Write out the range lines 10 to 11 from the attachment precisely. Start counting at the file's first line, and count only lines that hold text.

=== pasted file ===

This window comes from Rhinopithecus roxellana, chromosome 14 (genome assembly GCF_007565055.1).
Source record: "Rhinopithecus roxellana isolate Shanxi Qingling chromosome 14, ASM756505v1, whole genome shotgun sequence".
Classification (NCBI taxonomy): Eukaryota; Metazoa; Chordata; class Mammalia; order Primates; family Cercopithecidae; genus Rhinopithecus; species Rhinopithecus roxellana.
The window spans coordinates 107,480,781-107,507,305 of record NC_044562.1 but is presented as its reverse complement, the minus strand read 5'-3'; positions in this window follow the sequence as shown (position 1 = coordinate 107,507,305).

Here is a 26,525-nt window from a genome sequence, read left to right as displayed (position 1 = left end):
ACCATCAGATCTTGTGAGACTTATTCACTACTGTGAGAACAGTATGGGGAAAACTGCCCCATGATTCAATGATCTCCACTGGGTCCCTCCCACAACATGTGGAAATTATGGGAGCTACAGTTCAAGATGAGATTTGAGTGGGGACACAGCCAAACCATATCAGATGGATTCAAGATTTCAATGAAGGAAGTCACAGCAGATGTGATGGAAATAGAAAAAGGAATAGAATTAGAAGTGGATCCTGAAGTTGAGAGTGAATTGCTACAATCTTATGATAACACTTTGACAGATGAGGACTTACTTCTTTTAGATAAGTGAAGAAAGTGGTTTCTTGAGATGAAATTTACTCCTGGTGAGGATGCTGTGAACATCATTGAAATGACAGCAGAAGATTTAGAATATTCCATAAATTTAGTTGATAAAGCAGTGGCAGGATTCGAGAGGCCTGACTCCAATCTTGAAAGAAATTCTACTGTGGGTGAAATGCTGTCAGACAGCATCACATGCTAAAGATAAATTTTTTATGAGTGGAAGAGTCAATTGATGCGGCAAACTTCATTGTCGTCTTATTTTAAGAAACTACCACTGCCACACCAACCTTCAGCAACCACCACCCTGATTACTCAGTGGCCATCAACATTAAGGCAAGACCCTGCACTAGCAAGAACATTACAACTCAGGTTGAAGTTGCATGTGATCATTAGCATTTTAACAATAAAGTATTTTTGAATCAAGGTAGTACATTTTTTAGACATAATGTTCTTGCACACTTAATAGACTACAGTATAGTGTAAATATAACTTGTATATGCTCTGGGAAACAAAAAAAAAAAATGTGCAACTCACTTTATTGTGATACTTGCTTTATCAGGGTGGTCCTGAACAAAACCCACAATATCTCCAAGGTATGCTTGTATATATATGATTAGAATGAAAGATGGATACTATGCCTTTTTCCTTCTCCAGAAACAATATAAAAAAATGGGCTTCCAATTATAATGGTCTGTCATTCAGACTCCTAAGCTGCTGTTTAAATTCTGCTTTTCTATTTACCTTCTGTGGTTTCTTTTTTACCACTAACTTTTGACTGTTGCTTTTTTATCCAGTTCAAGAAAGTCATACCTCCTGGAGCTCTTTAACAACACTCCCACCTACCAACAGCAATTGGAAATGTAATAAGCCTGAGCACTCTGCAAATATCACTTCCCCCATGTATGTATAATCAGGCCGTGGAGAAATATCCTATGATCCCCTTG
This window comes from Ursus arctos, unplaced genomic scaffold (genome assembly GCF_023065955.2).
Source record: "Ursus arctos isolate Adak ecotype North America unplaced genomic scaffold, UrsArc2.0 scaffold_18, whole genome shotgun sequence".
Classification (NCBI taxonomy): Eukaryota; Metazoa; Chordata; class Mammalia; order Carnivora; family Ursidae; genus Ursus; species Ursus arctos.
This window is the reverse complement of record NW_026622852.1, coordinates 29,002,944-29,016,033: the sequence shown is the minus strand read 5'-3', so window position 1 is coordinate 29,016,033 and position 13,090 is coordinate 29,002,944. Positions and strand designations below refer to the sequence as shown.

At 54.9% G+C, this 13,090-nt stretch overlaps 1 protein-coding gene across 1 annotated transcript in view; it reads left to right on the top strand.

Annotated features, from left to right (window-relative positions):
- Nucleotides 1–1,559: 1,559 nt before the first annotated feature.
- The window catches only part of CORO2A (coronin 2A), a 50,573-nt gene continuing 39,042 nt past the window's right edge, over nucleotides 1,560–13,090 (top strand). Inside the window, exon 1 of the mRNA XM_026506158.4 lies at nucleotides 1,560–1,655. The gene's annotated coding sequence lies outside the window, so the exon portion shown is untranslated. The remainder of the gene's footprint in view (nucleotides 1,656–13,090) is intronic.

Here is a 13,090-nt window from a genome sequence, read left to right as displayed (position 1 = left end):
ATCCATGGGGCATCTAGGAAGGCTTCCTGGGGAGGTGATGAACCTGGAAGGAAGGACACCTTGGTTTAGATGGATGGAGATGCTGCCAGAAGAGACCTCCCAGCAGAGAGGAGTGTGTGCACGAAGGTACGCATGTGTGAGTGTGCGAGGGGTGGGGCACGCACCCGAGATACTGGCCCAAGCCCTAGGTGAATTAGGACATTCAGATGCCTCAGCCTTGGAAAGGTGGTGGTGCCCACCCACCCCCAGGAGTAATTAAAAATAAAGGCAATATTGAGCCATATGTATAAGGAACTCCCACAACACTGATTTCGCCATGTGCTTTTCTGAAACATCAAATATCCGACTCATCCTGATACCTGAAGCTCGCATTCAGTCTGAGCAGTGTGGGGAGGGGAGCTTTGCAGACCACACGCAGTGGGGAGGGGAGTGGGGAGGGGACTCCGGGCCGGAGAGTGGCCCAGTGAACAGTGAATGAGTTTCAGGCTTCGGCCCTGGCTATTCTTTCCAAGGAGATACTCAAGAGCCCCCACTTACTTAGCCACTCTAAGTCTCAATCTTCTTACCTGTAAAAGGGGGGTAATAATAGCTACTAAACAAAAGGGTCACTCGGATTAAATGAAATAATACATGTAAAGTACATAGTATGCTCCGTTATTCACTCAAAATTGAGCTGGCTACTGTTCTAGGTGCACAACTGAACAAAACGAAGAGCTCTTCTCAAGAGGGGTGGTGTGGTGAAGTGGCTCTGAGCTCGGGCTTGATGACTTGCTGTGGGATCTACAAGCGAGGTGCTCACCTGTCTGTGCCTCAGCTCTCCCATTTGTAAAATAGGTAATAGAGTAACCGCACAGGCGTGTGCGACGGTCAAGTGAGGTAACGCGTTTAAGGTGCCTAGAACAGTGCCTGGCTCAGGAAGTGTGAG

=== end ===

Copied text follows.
This window is the reverse complement of record NW_026622852.1, coordinates 29,002,944-29,016,033: the sequence shown is the minus strand read 5'-3', so window position 1 is coordinate 29,016,033 and position 13,090 is coordinate 29,002,944. Positions and strand designations below refer to the sequence as shown.

At 54.9% G+C, this 13,090-nt stretch overlaps 1 protein-coding gene across 1 annotated transcript in view; it reads left to right on the top strand.